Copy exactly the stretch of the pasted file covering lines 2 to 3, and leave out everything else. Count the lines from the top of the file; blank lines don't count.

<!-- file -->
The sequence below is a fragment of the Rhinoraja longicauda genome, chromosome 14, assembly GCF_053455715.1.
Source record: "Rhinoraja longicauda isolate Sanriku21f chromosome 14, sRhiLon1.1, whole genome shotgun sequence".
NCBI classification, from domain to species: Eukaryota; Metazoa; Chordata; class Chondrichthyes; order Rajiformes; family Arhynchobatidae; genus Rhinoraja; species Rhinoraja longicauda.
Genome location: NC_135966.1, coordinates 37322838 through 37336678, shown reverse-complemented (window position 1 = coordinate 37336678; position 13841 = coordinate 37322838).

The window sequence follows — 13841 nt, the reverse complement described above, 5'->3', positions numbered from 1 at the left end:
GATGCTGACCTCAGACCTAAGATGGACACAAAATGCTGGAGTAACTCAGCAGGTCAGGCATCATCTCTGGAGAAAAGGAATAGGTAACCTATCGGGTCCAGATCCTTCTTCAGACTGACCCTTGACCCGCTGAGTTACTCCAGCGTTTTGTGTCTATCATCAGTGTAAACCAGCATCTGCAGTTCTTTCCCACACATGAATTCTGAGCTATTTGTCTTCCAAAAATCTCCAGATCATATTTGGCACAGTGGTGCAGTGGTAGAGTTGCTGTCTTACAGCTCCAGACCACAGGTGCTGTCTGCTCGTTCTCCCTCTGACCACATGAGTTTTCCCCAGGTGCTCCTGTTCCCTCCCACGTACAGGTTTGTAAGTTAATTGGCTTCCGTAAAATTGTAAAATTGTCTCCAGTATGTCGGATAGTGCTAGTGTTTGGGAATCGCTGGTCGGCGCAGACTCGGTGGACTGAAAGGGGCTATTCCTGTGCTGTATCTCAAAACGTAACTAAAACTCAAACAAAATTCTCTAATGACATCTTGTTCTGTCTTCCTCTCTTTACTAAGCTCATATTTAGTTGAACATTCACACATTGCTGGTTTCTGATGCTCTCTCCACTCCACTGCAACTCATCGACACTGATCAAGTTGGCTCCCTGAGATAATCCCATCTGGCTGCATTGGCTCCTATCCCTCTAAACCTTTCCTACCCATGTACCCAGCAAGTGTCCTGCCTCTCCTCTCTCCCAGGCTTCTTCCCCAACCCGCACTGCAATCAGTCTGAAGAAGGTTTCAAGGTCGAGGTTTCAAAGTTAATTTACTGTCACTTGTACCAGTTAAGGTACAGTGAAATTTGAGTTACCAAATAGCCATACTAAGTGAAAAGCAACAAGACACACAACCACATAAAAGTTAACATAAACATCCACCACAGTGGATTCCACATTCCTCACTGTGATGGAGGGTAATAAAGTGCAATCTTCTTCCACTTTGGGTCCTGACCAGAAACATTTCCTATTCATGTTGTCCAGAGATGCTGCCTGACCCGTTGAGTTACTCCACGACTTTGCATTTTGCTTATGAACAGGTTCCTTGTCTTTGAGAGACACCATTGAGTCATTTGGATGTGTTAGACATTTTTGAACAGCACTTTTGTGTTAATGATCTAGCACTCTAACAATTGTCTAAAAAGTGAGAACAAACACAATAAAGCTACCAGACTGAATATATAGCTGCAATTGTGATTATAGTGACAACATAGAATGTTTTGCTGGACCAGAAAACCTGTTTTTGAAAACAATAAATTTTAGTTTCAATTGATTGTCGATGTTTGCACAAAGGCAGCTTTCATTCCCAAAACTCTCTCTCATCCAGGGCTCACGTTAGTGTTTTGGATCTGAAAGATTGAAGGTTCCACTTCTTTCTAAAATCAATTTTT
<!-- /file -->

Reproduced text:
Source record: "Rhinoraja longicauda isolate Sanriku21f chromosome 14, sRhiLon1.1, whole genome shotgun sequence".
NCBI classification, from domain to species: Eukaryota; Metazoa; Chordata; class Chondrichthyes; order Rajiformes; family Arhynchobatidae; genus Rhinoraja; species Rhinoraja longicauda.